Iran Air Expects First Boeing Delivery and Outlines New Routes

Iran Air's first A321 aircraft in Tehran (Photo: Tasnim News Agency [CC BY 4.0 (http://creativecommons.org/licenses/by/4.0)], via Wikimedia Commons)

With 15 Boeing 777-300ERs on order, Iran Air expects to receive its first long-haul aircraft this July, if U.S. officials do not interfere with the order. The airline made headlines last April when it almost received its first 777 a year early because of Turkish Airlines deferring one of its ordered 777s. The aircraft, however, later proceeded to be delivered to its original customer.

Recently, new details emerged regarding the upcoming 777s during a press conference in Paris. Farzaneh Sharafbafi, CEO of Iran Air, confirmed four destinations that will be added to its route network for the aircraft, including Adelaide, Sydney, Kuala Lumpur, and Bangkok. Both Australian destinations will be new for the airline, while Bangkok and Kuala Lumpur are cities the airline has flown to in the past.

In addition to these cities, the airline also confirmed to AirlineGeeks that it is working to add flights to Tokyo Narita and Beijing in Asia and its first route to Toronto, Canada. These flights, though, are not yet official since there is uncertainty regarding receiving the Boeing aircraft as scheduled.

Unlike the two A330s Iran Air received in 2017, the 777s will feature a different seat in Homa Class, Iran Air’s business class. The A330s feature a reverse-herringbone seat originally designed for Avianca, but details on the 777’s Homa Class have not yet been revealed.

The aircraft configuration will include 35 Homa Class seats and 352 seats in economy totaling 387 seats. For comparison, the densest 777 configuration of Iran Air’s closest competitor Emirates features 42 business class seats and 385 economy seats for a total of 427 seats. Both Etihad Airways and Qatar Airways have 412 seats in their densest 777 configurations.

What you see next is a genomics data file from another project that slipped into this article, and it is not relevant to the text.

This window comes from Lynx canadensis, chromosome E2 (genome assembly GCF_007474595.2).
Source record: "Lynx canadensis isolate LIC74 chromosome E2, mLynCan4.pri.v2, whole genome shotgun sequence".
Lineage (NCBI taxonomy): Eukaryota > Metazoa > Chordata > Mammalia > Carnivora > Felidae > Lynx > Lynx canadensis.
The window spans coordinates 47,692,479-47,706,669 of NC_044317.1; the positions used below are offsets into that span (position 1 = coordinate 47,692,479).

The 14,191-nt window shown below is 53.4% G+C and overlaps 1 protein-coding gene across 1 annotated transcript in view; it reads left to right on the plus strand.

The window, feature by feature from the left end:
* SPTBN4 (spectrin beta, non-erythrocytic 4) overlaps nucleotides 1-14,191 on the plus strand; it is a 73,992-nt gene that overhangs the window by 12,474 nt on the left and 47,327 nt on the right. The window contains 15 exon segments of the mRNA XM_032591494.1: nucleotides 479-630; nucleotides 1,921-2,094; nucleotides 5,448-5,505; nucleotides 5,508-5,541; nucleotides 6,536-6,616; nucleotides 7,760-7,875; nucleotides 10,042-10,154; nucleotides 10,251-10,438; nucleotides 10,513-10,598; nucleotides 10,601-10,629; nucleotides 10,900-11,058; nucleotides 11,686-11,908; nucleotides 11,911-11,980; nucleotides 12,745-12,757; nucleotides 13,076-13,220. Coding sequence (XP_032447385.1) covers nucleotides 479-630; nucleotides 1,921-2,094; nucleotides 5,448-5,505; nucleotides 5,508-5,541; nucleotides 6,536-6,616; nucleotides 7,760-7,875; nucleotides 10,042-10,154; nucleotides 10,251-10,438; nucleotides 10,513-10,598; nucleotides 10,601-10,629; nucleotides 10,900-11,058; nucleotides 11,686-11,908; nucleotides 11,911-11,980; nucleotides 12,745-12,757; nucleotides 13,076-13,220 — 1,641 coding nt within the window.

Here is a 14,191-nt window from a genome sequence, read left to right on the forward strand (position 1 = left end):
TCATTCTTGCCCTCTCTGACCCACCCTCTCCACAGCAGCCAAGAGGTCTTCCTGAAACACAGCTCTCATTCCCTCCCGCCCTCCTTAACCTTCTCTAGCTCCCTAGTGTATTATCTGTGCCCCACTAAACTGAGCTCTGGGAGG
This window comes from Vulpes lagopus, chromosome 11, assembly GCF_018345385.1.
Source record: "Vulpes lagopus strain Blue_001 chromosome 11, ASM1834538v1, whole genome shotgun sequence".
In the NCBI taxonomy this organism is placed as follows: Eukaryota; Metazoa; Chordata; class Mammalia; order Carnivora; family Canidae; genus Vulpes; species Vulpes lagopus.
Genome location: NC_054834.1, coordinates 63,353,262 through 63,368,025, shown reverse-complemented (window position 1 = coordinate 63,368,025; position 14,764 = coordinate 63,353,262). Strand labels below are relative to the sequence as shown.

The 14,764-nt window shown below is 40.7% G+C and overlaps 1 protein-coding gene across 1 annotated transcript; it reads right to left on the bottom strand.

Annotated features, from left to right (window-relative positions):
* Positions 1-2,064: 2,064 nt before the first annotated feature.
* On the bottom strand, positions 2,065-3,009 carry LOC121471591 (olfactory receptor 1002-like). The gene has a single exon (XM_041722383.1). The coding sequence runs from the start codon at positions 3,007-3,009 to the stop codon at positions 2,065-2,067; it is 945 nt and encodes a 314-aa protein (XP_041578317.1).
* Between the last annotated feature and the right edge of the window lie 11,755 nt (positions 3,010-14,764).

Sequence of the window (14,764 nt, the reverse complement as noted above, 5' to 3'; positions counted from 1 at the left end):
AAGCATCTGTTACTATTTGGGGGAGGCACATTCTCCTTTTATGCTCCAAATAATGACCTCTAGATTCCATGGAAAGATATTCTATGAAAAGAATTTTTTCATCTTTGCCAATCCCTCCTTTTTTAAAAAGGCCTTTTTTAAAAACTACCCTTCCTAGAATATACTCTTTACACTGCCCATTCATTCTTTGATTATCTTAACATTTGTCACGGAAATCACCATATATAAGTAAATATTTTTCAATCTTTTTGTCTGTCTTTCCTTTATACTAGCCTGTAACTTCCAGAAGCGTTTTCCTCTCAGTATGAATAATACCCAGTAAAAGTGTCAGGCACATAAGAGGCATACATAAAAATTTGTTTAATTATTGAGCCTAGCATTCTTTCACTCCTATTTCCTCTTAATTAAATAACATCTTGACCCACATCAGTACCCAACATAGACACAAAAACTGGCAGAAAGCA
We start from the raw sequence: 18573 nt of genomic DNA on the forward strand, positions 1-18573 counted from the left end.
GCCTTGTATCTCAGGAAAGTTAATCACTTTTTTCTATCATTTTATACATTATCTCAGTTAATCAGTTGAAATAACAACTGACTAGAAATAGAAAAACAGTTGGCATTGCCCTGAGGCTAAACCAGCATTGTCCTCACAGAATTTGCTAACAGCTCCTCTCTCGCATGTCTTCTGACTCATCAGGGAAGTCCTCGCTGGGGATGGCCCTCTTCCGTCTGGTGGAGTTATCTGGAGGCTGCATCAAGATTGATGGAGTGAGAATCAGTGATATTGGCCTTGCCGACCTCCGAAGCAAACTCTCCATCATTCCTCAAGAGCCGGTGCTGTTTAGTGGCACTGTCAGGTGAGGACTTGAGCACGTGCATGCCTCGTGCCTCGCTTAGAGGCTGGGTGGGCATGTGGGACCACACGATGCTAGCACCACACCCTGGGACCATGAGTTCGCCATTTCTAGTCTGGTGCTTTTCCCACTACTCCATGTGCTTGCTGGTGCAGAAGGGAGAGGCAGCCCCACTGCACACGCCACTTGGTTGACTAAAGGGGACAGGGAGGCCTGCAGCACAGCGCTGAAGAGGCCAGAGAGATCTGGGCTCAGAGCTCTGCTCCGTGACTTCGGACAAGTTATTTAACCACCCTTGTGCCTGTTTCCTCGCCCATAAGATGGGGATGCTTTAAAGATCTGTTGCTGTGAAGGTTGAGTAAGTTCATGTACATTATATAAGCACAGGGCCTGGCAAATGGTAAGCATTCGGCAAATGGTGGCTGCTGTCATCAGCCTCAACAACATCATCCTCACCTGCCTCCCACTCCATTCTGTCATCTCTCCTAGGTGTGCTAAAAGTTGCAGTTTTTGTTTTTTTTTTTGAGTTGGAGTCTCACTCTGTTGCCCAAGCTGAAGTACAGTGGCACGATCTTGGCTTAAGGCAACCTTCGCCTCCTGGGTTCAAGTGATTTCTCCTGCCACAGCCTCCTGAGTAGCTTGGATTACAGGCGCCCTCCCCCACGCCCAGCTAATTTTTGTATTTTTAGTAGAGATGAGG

While Iran Air states that its first Boeing aircraft will arrive in 2018, some experts think otherwise. Boeing only starts building jets once its customer has put a down payment and lead times for a 777 can be long, depending on the seats and other configuration requests Iran Air makes for the jets.

Sharafbafi confirmed that no down payment has been paid yet, but in a statement she reassured that the airline will have no problem financing the deals with Boeing and Airbus, according to Reuters. Once Iran Air has put a down payment for its first aircraft, Boeing will be able to officially publish Iran Air’s order.

The current U.S. administration has not made any changes to any of the three exporting licenses granted by OFAC (Office of Foreign Assets Control) to Airbus, ATR, and Boeing. This means that all three manufacturers can technically deliver new jets with U.S. made parts to Iran Air. The current licenses, which are required due to the number of U.S. pieces included in the aircraft, will expire in 2020.

According to Reuters, when asked whether or not the licenses will be renewed in 2020, Sharafbafi stated, “Whether the licenses will be renewed, we have to wait and see; it depends on the United States.”

The airline will still take delivery of at least 40 new aircraft prior to needing to renew its exporting licenses. By 2020, Iran Air plans to have at least 28 percent of its 180 Airbus and Boeing orders fulfilled. It expects the delivery of at least 37 new Airbus airplanes, 15 Boeing jets, and 12 more ATRs. Airbus aircraft built with custom specifications from Iran Air will begin being delivered from 2019.

Regardless of when the first 777 is delivered, it will still mark a historic moment in the relationship between the U.S. and Iran.

Mateen Kontoravdis

Mateen Kontoravdis

Mateen has been interested in aviation from a very young age. He got his first model airplane at six and has been airplane spotting since he was nine years old. He has always had a passion for aviation and loves learning about different aspects within the industry. In addition to writing for AirlineGeeks, Mateen is also an editor for his high school’s newspaper. You can also find him on Instagram (@Plane.Photos) where he enjoys sharing his aviation photography with thousands of people everyday.
Mateen Kontoravdis